Life will have its difficulties—floods and fires—and we cannot deny reality.  We can choose not to respond with dismay.  “Be not dismayed, for I am your God.”  Instead of throwing up our hands in despair, we may raise our hands in prayer—childlike in reaching up to our Heavenly Father.  If in His infinite wisdom and absolute love, He chooses to allow the burden, then He will impart strength to bear it—“I will strengthen you”; should He permit obstacles, He will afford help to overcome them—“Yes, I will help you.”  We may even wobble, but He will support us.  “I will uphold you with My righteous right hand.”  Trust Him, for He is trustworthy!

Thursday, November 20, 2014



There is one who scatters, yet increases more;
And there is one who withholds more than is right,
But it leads to poverty.  (Proverbs 11:24)

There are many paradoxes in Scripture.  In the precepts of God’s Kingdom, the way to live is to die; if we want to rise up to lead, we must stoop down to serve; if we want to have all things secure in Heaven, we must give up all things to God on earth.  We give to gain!

Such principles are contrary to the natural man’s thinking.  “But the natural man does not receive the things of the Spirit of God, for they are foolishness to him; nor can he know them, because they are spiritually discerned.”  (1 Cor.2:14)  It requires spiritual perception to comprehend these truths.  The world has turned God’s ways upside down, while the Word will turn our thinking right-side up!

This world system has the idea that satisfaction is found in stuff—and the more stuff you can stuff in and stuff away, the more stuffed you will be—and content.  But, that is never the case.  The more you have the more you worry about keeping and no matter how much you have you want more.  The source of true contentment is to place what rightfully belongs to God in His omnipotent hands to be cared for and disbursed according to His omniscient mind—and all guided by His righteous and loving heart!

“And remember the words of the Lord Jesus, that He said, ‘It is more blessed to give than to receive.’ ”  (Acts 20:35b)  The greatest gain is not getting, but giving.  That which we selfishly clutch is wasted and gone, but that which we selflessly release is invested and preserved.  In giving, the coin of this temporal realm is exchanged for the currency of the eternal Kingdom.

There is nothing that we have that we have not received from the gracious hand of God through Christ.  “And of His fullness we have all received, and grace for grace.”  (John 1:16)  We need to acknowledge with Job, “The LORD gave, and the LORD has taken away; Blessed be the name of the LORD.”  (Job 1:21b)  The blessings of the Lord are many, and we deserve none of them.  Should He reach out His hand and say, “Give me that,” it is His right to claim.  Christ commanded, “Freely you have received, freely give.”  (Matt.10:8b)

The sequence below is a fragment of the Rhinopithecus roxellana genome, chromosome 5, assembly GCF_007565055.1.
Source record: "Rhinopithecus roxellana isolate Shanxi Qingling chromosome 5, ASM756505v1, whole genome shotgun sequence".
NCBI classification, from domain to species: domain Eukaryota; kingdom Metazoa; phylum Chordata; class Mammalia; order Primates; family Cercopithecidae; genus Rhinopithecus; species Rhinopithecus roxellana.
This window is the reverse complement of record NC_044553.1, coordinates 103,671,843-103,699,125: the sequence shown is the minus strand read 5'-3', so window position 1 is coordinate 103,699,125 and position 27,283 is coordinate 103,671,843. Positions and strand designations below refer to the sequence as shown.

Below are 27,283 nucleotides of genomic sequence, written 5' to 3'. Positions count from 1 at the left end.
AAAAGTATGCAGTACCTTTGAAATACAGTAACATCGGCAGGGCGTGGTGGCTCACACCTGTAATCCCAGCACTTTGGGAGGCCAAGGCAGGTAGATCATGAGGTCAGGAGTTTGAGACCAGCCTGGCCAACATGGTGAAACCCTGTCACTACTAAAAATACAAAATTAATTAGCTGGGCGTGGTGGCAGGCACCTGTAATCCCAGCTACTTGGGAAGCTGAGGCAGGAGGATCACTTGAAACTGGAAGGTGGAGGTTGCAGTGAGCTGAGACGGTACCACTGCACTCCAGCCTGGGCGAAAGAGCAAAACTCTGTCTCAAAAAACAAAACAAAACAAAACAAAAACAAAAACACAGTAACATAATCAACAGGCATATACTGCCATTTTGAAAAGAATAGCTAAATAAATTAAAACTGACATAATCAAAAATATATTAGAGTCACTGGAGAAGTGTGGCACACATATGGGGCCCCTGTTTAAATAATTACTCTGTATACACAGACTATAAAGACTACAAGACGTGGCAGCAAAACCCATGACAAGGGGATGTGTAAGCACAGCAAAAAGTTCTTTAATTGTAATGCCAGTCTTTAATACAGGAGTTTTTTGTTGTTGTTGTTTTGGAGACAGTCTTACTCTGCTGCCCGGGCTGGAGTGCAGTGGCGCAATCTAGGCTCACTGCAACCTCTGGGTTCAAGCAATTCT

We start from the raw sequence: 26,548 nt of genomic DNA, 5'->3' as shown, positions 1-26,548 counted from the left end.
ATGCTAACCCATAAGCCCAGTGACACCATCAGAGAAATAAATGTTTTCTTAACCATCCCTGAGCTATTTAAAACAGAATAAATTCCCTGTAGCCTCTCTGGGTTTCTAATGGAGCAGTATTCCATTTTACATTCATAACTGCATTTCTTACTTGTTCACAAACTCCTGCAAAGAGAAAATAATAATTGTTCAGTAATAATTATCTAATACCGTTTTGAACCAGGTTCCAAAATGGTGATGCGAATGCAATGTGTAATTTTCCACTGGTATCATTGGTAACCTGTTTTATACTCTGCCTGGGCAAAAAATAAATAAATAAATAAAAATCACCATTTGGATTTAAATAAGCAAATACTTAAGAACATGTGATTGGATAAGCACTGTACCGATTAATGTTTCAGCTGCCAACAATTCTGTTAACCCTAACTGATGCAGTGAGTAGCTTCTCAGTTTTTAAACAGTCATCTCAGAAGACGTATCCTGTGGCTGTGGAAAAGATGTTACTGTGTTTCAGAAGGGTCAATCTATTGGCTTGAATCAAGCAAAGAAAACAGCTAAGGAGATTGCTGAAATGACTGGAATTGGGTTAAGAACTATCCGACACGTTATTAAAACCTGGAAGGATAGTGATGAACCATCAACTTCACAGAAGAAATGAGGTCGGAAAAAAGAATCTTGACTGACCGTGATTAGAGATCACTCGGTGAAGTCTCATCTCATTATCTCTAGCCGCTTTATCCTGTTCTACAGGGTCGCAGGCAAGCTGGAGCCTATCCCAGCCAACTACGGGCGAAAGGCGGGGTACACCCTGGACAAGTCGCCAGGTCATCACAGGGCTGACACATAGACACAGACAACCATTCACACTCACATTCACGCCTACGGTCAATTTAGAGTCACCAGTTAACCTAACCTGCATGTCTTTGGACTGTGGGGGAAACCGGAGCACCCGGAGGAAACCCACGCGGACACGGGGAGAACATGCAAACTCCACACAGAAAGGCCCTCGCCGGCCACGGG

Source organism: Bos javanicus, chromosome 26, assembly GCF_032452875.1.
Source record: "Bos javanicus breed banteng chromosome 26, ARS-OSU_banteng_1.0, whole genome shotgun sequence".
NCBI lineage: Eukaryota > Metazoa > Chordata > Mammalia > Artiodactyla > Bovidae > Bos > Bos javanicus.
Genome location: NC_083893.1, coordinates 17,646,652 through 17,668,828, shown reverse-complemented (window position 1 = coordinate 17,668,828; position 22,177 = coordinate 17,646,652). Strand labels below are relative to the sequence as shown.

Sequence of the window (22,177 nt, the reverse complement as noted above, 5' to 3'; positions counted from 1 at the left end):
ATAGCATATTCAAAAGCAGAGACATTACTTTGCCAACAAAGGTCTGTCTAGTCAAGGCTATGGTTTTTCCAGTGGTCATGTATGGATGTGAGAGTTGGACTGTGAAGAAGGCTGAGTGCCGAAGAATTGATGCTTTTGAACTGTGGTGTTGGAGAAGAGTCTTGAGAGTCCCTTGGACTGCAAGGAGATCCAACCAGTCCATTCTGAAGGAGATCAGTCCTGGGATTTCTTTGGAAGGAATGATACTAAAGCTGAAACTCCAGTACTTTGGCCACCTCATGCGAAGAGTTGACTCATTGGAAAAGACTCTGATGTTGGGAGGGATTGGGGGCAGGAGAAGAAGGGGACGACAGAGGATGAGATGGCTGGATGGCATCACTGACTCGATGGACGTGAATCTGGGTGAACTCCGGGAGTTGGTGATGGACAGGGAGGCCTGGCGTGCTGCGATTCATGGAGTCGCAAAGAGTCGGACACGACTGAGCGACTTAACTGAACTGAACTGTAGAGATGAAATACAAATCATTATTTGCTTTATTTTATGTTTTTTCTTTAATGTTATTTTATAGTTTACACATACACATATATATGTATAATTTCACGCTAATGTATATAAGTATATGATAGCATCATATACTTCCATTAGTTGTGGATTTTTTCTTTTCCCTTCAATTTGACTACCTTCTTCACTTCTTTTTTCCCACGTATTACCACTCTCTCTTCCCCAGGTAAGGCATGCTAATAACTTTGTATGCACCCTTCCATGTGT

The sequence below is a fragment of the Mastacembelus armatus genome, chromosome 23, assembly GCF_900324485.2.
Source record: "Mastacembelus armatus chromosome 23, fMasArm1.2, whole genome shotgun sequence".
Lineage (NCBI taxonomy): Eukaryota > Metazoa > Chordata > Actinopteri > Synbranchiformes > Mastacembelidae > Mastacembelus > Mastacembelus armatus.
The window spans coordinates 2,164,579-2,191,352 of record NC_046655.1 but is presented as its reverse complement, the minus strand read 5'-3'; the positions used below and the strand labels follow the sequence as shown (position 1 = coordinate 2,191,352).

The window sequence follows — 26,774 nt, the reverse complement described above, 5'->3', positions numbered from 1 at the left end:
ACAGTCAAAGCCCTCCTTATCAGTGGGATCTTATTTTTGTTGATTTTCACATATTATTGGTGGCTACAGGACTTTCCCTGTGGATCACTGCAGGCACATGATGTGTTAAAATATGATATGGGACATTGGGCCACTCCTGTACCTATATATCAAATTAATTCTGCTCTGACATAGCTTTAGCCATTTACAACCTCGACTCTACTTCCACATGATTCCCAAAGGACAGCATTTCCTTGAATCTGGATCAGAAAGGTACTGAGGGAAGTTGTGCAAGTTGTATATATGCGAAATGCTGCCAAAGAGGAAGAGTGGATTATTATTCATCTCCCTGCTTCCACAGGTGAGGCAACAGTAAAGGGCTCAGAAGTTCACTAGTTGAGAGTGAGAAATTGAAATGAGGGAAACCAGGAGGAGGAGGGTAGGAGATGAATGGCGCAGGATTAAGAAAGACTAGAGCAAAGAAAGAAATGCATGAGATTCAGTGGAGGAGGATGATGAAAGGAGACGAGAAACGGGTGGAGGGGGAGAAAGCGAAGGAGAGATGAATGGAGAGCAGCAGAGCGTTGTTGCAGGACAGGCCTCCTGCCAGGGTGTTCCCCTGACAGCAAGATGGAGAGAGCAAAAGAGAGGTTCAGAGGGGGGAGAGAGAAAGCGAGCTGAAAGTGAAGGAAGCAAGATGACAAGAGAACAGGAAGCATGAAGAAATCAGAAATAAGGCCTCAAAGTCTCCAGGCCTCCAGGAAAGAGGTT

May God take the gift of life and all it encompasses—that which He has given me—and now may I yield it all back to Him.  I have been given these blessings in order to be a blessing—my time, my talent, my treasure, my testimony, the truth—really all His to share with others.  Thank you, Lord, for the privilege. “Blessed be the name of the Lord!”

Wednesday, November 19, 2014



The steps of a good man are ordered by the LORD,
And He delights in his way.  (Psalm 37:23)

Our business is to seek by the grace of God to show the goodness of God in our walk, and the business of God is to provide His guidance in our way.  The good man or woman is godly—and the Lord finds pleasure in establishing our path.  This road is ever a good road, but is not always an easy road.  The beloved old hymn puts it like this:

In shady, green pastures, so rich and so sweet,
God leads His dear children along;
Where the water’s cool flow bathes the weary one’s feet,
God leads His dear children along.

Some through the waters, some through the flood,
Some through the fire, but all through the blood;
Some through great sorrow, but God gives a song,
In the night season and all the day long.
Sometimes on the mount where the sun shines so bright,
God leads His dear children along;
Sometimes in the valley, in darkest of night,
God leads His dear children along.
Though sorrows befall us and evils oppose,
God leads His dear children along;
Through grace we can conquer, defeat all our foes,
God leads His dear children along.
Away from the mire, and away from the clay,
God leads His dear children along;
Away up in glory, eternity’s day,
God leads His dear children along.
Refrain  (George A. Young)
Joseph is a classic case.  His serene stroll through flowering fields on mission for his father, in search of his brothers, suddenly turned to trouble.  It took him into a pit, sold as a property, facing a sinful peril, forgotten in a prison—but, then elevated to a palace!  God was ordering that good man’s steps, but, surely, he must have wondered at times.  I know I do.